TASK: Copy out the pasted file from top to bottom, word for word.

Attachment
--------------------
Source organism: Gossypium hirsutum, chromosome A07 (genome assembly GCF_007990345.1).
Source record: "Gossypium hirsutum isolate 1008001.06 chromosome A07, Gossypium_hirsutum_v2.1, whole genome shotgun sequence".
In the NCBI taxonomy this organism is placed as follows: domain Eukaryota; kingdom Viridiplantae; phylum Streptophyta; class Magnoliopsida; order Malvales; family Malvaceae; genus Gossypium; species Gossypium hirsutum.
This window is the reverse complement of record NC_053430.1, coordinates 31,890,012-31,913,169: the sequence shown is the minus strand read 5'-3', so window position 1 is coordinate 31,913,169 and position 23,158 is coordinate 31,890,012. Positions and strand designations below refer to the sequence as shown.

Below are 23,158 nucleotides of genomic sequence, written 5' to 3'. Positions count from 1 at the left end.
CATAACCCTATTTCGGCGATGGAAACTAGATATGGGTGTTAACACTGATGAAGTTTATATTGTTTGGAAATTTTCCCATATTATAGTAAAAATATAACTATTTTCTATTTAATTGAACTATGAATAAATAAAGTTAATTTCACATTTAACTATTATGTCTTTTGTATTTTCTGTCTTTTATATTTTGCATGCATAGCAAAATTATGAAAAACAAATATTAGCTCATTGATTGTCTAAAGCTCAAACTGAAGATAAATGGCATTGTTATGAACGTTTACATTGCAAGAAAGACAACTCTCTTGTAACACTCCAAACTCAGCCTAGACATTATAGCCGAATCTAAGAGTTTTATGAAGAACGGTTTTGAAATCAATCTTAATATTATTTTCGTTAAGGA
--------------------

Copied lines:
Source organism: Gossypium hirsutum, chromosome A07 (genome assembly GCF_007990345.1).
Source record: "Gossypium hirsutum isolate 1008001.06 chromosome A07, Gossypium_hirsutum_v2.1, whole genome shotgun sequence".
In the NCBI taxonomy this organism is placed as follows: domain Eukaryota; kingdom Viridiplantae; phylum Streptophyta; class Magnoliopsida; order Malvales; family Malvaceae; genus Gossypium; species Gossypium hirsutum.
This window is the reverse complement of record NC_053430.1, coordinates 31,890,012-31,913,169: the sequence shown is the minus strand read 5'-3', so window position 1 is coordinate 31,913,169 and position 23,158 is coordinate 31,890,012. Positions and strand designations below refer to the sequence as shown.

Below are 23,158 nucleotides of genomic sequence, written 5' to 3'. Positions count from 1 at the left end.
CATAACCCTATTTCGGCGATGGAAACTAGATATGGGTGTTAACACTGATGAAGTTTATATTGTTTGGAAATTTTCCCATATTATAGTAAAAATATAACTATTTTCTATTTAATTGAACTATGAATAAATAAAGTTAATTTCACATTTAACTATTATGTCTTTTGTATTTTCTGTCTTTTATATTTTGCATGCATAGCAAAATTATGAAAAACAAATATTAGCTCATTGATTGTCTAAAGCTCAAACTGAAGATAAATGGCATTGTTATGAACGTTTACATTGCAAGAAAGACAACTCTCTTGTAACACTCCAAACTCAGCCTAGACATTATAGCCGAATCTAAGAGTTTTATGAAGAACGGTTTTGAAATCAATCTTAATATTATTTTCGTTAAGGA